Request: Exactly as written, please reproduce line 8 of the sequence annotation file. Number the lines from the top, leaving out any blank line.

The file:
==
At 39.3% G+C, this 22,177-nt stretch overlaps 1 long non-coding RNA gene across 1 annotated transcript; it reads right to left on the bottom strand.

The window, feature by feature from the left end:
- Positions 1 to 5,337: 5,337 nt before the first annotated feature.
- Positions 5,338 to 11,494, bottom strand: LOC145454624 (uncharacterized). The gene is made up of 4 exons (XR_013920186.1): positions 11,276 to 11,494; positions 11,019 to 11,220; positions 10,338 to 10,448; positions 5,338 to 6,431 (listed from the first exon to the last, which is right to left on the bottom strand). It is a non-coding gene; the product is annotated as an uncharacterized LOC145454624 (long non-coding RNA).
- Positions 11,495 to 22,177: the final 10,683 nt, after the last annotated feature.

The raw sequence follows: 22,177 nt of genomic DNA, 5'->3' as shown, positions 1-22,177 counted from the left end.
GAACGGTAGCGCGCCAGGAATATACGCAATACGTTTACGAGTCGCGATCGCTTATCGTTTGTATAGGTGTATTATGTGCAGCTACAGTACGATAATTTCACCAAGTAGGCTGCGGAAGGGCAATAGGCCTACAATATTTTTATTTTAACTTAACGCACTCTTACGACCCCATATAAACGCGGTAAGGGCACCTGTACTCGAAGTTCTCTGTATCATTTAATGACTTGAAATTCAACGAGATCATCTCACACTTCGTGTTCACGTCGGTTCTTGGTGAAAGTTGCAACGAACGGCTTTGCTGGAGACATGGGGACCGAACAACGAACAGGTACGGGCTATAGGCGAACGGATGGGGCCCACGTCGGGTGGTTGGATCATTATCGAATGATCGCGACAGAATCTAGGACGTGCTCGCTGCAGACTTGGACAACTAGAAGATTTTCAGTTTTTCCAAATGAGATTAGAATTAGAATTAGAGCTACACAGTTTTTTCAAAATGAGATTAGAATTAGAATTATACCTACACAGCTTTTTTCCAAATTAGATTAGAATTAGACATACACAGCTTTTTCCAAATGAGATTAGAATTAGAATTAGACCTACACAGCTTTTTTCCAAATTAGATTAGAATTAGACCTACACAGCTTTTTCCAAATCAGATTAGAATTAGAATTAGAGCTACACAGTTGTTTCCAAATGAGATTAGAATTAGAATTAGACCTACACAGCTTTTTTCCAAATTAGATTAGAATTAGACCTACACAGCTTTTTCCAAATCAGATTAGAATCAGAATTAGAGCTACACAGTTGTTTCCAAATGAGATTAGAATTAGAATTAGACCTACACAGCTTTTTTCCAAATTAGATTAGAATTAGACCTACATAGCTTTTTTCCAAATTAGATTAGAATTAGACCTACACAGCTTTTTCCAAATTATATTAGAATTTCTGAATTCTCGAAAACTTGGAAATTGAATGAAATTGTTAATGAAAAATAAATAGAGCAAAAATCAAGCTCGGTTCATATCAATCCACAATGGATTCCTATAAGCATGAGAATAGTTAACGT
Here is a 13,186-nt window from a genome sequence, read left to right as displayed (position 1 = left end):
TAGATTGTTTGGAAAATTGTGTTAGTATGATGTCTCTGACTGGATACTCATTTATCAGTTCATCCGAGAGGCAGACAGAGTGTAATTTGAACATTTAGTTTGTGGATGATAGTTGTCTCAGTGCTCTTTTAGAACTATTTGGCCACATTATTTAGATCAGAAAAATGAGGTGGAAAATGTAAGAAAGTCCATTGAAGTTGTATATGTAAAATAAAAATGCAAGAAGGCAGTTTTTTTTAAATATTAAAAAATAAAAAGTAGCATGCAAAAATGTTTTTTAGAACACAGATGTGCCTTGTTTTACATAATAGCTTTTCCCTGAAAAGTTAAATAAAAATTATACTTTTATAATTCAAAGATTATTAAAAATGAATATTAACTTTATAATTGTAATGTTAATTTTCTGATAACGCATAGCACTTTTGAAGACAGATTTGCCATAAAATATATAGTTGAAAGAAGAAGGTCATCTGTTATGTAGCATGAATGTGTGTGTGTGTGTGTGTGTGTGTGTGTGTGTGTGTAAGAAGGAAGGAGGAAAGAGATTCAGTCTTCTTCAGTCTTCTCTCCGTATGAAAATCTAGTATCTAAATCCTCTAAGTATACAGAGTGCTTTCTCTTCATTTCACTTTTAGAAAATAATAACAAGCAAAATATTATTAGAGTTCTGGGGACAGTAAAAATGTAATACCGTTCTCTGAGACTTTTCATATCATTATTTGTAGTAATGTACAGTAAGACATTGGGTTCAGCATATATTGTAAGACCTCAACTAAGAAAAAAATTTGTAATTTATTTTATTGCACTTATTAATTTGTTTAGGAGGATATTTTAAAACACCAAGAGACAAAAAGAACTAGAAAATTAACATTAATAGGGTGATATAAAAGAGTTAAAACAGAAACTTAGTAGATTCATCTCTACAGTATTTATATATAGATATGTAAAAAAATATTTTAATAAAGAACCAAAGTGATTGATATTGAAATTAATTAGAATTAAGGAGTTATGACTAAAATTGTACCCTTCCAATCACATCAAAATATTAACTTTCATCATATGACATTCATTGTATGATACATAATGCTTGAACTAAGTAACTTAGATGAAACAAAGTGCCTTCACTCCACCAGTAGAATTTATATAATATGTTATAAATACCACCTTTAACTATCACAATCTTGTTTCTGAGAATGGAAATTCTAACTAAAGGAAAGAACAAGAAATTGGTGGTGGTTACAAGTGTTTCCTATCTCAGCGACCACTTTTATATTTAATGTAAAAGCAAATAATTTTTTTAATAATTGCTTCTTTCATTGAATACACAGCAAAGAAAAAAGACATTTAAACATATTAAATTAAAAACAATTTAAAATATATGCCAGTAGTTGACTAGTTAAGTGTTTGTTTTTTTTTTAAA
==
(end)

Here is a 13,186-nt window from a genome sequence, read left to right as displayed (position 1 = left end):